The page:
Editorial: When political contributions erode trust in L.A.’s land-use system
Real estate developers seeking exceptions from city land-use laws to build multimillion-dollar projects have poured money into campaign accounts and other funds controlled by Los Angeles Mayor Eric Garcetti and City Council members.
How much money? Mall developer Rick Caruso, along with his family, employees and his charitable foundation, has given nearly half a million dollars to city elected officials and their pet projects in the last five years, according to a Times analysis. Some $125,000 of the total was solicited by Garcetti for his nonprofit organization, the Mayor’s Fund for Los Angeles, that he created to fund his civic initiatives. Why has Caruso given so much money to politicians? He says it’s part of his company’s regular philanthropic mission. But it’s also true that he needs the approval of the City Council and the mayor for his proposal to build a 20-story residential tower on a site in Beverly Grove currently limited to a height of 45 feet.
And we don’t mean to be singling out Caruso. The entertainment company 20th Century Fox, for instance, gave $1 million to Garcetti’s nonprofit while one of its subsidiaries is seeking land-use changes for a 1.1-million-square-foot expansion of its studios in Century City. And the shopping mall company Westfield Corp., which needs dispensation from the city to build two hotels and 1,432 homes in Woodland Hills, gave nearly $1 million to campaigns supporting the Measure M transportation sales tax hike and the city’s bid to host the 2024 Olympics — two efforts spearheaded by Garcetti.
Why don’t [Mayor Garcetti and the City Council] offer their own moratorium — on taking money from developers with projects pending before the city?
And then there was the troubling case of developer Samuel Leung, whose friends, relatives and associates donated more than $600,000 to Los Angeles elected officials’ election campaigns and office accounts while he successfully persuaded city leaders to rewrite zoning rules so that his $72-million apartment complex could be built in the Harbor Gateway neighborhood. Some of those donations may have been made without the knowledge of the supposed donor or with the promise that the donor would be reimbursed (which would be illegal).
Garcetti and other city officials, as well as most developers, routinely insist that such political contributions have absolutely no effect on City Hall land-use decisions. No, no, no, the officials insist, we make our decisions entirely on the merits. But even if you believe that they somehow manage to ignore the contributions when they make their decisions, the mere exchange of money between people seeking city favors and the people granting those favors fuels widespread community distrust — distrust that has now allowed the so-called Neighborhood Integrity Initiative to get on the March ballot as Measure S. That slow-growth measure would impose a two-year moratorium on development projects that require exceptions from the law while the city rewrites its local community land-use plans. Unfortunately, it would also slow housing construction during a housing shortage.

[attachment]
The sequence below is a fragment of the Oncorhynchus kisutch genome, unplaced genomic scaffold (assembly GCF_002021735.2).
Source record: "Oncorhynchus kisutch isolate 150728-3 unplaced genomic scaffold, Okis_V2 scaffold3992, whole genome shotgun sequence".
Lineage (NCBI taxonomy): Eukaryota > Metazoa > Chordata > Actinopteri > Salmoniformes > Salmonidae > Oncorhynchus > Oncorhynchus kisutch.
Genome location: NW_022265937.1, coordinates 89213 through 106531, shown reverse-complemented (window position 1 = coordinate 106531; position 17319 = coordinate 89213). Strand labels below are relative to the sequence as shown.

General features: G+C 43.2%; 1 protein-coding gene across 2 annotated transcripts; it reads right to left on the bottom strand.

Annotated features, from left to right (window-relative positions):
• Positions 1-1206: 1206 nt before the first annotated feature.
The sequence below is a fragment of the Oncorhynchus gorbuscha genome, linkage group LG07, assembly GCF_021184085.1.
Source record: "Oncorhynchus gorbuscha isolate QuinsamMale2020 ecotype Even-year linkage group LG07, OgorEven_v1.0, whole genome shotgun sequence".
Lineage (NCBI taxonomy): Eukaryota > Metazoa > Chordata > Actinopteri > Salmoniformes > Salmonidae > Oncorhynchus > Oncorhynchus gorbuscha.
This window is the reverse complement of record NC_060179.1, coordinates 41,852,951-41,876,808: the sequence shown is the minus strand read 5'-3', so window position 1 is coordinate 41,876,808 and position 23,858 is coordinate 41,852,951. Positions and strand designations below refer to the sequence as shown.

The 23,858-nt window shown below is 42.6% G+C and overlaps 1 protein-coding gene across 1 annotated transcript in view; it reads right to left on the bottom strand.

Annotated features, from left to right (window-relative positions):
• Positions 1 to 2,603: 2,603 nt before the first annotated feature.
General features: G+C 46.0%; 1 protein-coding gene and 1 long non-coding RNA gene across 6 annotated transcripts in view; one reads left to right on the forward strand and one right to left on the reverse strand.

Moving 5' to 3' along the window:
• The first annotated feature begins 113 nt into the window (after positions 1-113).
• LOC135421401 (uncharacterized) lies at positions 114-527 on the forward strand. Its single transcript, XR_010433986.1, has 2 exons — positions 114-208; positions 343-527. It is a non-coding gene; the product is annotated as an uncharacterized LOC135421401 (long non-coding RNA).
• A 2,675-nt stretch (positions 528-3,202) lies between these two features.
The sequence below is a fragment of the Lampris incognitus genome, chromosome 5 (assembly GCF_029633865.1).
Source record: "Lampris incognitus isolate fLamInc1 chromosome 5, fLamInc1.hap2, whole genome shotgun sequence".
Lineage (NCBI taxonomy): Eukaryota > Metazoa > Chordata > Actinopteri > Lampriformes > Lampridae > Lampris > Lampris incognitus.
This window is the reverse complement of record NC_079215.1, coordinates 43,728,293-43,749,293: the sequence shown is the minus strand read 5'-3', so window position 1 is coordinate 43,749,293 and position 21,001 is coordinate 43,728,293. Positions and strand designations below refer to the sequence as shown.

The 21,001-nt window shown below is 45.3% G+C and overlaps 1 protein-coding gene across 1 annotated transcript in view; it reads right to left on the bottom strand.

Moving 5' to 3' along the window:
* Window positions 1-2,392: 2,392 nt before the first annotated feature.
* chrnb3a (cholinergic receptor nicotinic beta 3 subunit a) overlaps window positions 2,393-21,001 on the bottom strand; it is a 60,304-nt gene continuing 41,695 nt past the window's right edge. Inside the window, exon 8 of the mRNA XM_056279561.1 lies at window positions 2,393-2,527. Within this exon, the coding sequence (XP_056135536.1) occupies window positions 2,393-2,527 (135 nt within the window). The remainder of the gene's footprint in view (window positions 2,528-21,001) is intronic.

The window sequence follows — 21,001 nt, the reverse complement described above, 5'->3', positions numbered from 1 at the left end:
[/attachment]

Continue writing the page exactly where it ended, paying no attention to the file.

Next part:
Garcetti and the City Council have offered some reform proposals, but if they are serious about rebuilding public trust in the development system, they’re going to have to go further. Here’s a suggestion they won’t like, but which would be entirely appropriate under the circumstances: Why don’t they offer their own moratorium — on taking money from developers with projects pending before the city?
It’s pretty widely believed that developers write checks to local officials because they think the contributions will get them the land-use exemptions they want and greatly increase the value of their projects, often at the expense of neighboring residents and property owners. For decades, mayors and City Councils have allowed this soft corruption to continue by refusing to fix the city’s broken planning system. That puts a cloud of suspicion over all development in L.A. — even when projects are ultimately good for the city by creating housing and jobs and investment.
Garcetti and the City Council have increased the Planning Department’s budget so it can finally update the city’s General Plan — its master plan that sets out a vision for the city’s development — and rewrite the city’s 35 community plans that set specific rules for what can be built in neighborhoods. But that effort will take a decade (possibly seven years if the city boosts the budget even more.)
However, if Garcetti and the City Council agreed to a temporary moratorium on accepting developer contributions, they could send an immediate message to skeptical Angelenos that this time they are serious and committed to changing the pay-to-play culture that has allowed every land-use rule to be negotiable. Consider it an experiment. Take the money and the suspicion out the decision making process, and perhaps — just perhaps — there can be a rational conversation about how Los Angeles should grow.
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